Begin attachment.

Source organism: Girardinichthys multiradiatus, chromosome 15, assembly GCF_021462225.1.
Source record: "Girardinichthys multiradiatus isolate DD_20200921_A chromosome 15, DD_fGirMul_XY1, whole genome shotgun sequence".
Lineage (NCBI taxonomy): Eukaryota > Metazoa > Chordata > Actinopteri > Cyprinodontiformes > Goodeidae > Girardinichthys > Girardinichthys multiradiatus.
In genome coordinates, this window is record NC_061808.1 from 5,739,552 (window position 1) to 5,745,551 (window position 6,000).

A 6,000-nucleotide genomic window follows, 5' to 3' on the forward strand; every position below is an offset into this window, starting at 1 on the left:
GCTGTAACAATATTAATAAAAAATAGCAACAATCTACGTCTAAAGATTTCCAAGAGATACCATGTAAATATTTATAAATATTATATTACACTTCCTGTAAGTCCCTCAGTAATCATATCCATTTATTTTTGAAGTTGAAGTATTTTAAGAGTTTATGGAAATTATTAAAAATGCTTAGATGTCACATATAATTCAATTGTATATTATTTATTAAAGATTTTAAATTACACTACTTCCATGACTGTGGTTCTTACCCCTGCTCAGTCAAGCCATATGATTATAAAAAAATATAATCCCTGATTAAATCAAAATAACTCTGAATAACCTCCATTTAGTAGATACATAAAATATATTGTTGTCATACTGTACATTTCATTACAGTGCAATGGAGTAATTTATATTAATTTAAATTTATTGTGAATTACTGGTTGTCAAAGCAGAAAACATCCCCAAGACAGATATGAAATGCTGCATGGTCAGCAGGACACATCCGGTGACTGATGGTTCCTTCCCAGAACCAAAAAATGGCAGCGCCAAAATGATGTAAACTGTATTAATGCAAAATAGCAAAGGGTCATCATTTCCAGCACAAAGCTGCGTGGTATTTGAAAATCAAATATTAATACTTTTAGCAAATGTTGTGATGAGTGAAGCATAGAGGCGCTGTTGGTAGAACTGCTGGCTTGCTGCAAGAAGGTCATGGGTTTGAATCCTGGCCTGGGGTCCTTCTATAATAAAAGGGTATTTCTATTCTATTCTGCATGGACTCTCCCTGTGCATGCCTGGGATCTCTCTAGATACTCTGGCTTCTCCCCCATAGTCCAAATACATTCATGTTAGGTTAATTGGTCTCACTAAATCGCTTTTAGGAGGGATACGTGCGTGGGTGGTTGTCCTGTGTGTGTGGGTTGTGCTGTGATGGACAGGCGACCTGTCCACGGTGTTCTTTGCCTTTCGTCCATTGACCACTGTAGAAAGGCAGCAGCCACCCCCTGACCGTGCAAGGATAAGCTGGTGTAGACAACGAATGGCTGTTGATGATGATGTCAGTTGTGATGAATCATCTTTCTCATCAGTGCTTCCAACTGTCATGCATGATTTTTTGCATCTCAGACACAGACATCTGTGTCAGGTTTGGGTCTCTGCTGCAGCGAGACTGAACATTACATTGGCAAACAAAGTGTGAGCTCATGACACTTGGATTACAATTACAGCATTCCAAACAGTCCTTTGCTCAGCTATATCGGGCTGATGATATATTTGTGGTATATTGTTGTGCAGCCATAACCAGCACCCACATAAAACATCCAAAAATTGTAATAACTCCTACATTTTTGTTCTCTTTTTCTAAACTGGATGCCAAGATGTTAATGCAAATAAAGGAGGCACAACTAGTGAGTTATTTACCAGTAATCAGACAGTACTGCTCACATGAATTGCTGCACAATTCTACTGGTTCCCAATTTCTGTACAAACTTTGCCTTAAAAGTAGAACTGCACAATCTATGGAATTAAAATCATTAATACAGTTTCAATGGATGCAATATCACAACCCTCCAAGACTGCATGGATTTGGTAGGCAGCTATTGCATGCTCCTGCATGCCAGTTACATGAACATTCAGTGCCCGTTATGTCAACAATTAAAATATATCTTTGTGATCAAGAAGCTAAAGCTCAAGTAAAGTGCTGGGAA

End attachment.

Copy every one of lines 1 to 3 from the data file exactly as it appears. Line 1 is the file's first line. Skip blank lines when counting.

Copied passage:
Source organism: Girardinichthys multiradiatus, chromosome 15, assembly GCF_021462225.1.
Source record: "Girardinichthys multiradiatus isolate DD_20200921_A chromosome 15, DD_fGirMul_XY1, whole genome shotgun sequence".
Lineage (NCBI taxonomy): Eukaryota > Metazoa > Chordata > Actinopteri > Cyprinodontiformes > Goodeidae > Girardinichthys > Girardinichthys multiradiatus.